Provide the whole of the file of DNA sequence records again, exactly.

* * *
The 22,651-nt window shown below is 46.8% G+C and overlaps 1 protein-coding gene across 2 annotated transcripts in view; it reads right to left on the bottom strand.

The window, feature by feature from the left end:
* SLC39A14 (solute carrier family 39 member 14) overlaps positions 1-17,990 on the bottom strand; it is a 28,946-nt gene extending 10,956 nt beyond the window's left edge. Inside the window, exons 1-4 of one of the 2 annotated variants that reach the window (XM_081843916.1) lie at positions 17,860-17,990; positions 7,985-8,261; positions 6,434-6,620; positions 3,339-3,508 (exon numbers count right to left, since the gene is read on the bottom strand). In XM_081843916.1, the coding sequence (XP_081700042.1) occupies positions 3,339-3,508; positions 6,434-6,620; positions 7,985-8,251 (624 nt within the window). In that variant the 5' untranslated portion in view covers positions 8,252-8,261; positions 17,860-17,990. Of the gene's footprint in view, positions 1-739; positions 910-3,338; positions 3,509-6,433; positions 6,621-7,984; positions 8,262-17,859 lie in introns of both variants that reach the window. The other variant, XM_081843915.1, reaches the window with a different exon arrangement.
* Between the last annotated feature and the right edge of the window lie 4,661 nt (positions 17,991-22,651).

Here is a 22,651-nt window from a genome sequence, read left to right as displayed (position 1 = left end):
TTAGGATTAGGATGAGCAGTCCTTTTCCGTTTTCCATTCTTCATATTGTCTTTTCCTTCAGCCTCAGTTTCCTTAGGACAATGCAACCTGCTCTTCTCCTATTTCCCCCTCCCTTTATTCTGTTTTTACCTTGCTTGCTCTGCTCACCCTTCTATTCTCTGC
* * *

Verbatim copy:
The 22,651-nt window shown below is 46.8% G+C and overlaps 1 protein-coding gene across 2 annotated transcripts in view; it reads right to left on the bottom strand.

The window, feature by feature from the left end:
* SLC39A14 (solute carrier family 39 member 14) overlaps positions 1-17,990 on the bottom strand; it is a 28,946-nt gene extending 10,956 nt beyond the window's left edge. Inside the window, exons 1-4 of one of the 2 annotated variants that reach the window (XM_081843916.1) lie at positions 17,860-17,990; positions 7,985-8,261; positions 6,434-6,620; positions 3,339-3,508 (exon numbers count right to left, since the gene is read on the bottom strand). In XM_081843916.1, the coding sequence (XP_081700042.1) occupies positions 3,339-3,508; positions 6,434-6,620; positions 7,985-8,251 (624 nt within the window). In that variant the 5' untranslated portion in view covers positions 8,252-8,261; positions 17,860-17,990. Of the gene's footprint in view, positions 1-739; positions 910-3,338; positions 3,509-6,433; positions 6,621-7,984; positions 8,262-17,859 lie in introns of both variants that reach the window. The other variant, XM_081843915.1, reaches the window with a different exon arrangement.
* Between the last annotated feature and the right edge of the window lie 4,661 nt (positions 17,991-22,651).

Here is a 22,651-nt window from a genome sequence, read left to right as displayed (position 1 = left end):
TTAGGATTAGGATGAGCAGTCCTTTTCCGTTTTCCATTCTTCATATTGTCTTTTCCTTCAGCCTCAGTTTCCTTAGGACAATGCAACCTGCTCTTCTCCTATTTCCCCCTCCCTTTATTCTGTTTTTACCTTGCTTGCTCTGCTCACCCTTCTATTCTCTGC